Governments across Europe announced tighter and longer coronavirus lockdowns and curbs on Wednesday amid fears of a fast-spreading variant first detected in Britain, with vaccinations not expected to help much until the spring. Vaccines are being rolled out across the continent, but not as quickly as many countries had wished, and the effects are not expected until inoculations are widespread among the population. Italy will extend its COVID-19 state of emergency to the end of April, Health Minister Roberto Speranza said as infections show no sign of abating. Switzerland announced tighter measures to tackle new variants of the COVID-19 virus and extended the closure of restaurants, cultural and sport sites by five weeks to run until the end of February.
Scotland to tighten lockdown rules on retail and takeaway from Saturday
Scotland will tighten its lockdown measures to restrict non-essential retailers from offering “click-and-collect” services and limit how takeaway food and drink can be sold from Saturday, First Minister Nicola Sturgeon said. A national lockdown was announced for mainland Scotland on Jan. 4, shortly before UK Prime Minister Boris Johnson announced similar measures for England. Sturgeon said that a rapid increase of cases caused by a new variant of the coronavirus appeared to be slowing down, but said it was not an indication that it was safe to ease lockdown, adding that more needed to be done. “Case numbers are still so high, and the new variant is so infectious that we must be as tough, and as effective as we possibly can be to stop it spreading,” Sturgeon said on Wednesday.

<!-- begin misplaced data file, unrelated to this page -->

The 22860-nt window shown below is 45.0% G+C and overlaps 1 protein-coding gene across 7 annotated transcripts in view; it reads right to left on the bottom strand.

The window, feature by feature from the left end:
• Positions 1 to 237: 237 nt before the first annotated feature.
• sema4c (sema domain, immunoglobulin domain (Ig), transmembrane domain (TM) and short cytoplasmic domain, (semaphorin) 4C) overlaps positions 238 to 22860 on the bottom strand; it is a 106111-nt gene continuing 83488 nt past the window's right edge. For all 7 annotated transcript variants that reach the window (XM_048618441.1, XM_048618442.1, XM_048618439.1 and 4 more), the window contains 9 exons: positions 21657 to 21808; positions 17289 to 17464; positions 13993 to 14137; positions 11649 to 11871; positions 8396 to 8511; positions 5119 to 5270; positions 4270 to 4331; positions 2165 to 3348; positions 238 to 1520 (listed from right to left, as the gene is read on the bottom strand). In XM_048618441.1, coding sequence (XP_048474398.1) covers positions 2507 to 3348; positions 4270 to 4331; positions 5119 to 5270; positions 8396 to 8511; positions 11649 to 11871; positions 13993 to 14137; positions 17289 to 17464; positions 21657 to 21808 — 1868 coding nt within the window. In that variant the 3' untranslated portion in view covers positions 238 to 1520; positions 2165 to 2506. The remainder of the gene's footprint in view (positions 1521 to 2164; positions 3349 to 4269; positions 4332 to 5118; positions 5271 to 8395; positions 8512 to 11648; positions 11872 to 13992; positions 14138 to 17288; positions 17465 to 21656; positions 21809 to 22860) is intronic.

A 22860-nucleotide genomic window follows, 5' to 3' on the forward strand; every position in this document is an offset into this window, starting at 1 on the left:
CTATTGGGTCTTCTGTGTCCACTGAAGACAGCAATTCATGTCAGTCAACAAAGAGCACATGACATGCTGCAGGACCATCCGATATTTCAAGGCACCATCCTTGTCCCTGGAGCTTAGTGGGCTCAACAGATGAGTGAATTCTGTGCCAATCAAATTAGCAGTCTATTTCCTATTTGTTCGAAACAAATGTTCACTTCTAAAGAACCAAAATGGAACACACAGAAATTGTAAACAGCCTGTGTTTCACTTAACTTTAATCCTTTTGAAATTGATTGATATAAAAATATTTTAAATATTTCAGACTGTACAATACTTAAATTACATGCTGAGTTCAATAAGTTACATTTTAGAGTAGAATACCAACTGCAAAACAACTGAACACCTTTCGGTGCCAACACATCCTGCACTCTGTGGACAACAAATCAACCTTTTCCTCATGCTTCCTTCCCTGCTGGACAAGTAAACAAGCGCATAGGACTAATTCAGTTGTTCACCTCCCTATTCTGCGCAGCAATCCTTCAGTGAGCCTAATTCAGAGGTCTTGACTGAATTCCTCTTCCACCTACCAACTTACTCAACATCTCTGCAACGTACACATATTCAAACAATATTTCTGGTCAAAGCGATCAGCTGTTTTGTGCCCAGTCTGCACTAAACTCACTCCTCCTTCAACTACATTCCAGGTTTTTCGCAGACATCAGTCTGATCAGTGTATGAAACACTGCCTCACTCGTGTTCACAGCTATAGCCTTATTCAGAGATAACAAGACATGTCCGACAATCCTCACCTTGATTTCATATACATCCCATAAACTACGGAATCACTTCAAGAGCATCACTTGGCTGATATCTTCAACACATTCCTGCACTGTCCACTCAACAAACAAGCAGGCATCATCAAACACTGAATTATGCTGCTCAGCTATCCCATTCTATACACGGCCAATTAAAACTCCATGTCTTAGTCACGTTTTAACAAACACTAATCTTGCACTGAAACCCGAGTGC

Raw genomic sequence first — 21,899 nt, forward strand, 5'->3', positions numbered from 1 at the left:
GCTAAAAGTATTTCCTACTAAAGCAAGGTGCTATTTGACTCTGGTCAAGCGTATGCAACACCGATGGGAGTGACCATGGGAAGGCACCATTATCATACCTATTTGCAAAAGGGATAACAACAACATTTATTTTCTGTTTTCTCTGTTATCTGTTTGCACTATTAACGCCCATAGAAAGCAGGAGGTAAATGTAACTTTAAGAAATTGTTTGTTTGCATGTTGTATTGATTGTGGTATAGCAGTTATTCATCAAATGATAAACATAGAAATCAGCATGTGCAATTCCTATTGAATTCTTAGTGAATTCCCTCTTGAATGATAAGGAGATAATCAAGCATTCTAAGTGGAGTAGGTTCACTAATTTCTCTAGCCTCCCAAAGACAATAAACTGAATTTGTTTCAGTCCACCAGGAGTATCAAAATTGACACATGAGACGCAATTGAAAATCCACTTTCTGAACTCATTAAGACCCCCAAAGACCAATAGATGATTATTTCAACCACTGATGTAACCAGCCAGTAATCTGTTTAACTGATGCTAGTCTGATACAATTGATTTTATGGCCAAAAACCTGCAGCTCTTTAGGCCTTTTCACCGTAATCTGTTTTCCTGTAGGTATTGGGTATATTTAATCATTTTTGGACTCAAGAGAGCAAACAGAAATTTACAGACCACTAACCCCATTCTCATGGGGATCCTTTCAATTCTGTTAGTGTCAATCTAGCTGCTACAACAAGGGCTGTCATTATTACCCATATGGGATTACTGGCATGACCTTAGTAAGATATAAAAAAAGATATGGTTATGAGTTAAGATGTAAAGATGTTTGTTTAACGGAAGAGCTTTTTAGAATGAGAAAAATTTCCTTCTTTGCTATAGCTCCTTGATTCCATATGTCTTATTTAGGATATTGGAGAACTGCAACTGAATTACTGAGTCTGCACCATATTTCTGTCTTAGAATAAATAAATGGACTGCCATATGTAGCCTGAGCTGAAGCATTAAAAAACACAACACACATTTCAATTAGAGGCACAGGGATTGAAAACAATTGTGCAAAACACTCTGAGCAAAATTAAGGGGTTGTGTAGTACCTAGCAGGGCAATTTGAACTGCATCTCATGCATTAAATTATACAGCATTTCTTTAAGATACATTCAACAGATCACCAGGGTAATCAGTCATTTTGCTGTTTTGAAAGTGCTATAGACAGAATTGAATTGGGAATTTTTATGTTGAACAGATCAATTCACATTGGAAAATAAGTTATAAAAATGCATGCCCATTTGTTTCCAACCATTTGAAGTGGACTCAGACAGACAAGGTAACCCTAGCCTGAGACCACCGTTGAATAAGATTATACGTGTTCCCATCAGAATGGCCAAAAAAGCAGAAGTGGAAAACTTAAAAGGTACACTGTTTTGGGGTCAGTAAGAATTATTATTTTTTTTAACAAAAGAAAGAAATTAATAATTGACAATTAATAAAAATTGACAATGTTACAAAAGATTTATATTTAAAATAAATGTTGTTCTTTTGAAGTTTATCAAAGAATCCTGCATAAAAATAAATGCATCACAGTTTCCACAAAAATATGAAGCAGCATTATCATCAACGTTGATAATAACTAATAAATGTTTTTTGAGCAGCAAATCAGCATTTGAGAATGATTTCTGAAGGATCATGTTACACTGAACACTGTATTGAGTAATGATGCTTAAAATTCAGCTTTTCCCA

Germany will have COVID curbs beyond January - health minister
Germany will not be able to lift all coronavirus lockdown curbs at the beginning of February, Health Minister Jens Spahn said, stressing the need to further reduce contacts to fend off a more virulent variant of the virus. The German cabinet on Wednesday approved stricter controls on people entering the country after a national lockdown was last week tightened and extended to the end of January.
Denmark to extend lockdown measures by three weeks - media reports
Denmark on Wednesday extended hard lockdown measures by at least three weeks to limit the spread of the coronavirus, in particular a more transmissible variant of the virus that is spreading in the Nordic country. Denmark has so far registered 208 cases of the new variant dubbed cluster B 1.1.7., which was first registered in Britain and has spread across Europe. “It is the growth that is extremely worrying,” Health Minister Magnus Heunicke told a news conference late on Wednesday. “This means that we will see a situation with sharply increasing infection rates later in the winter, if the situation continues as it is now,” he said.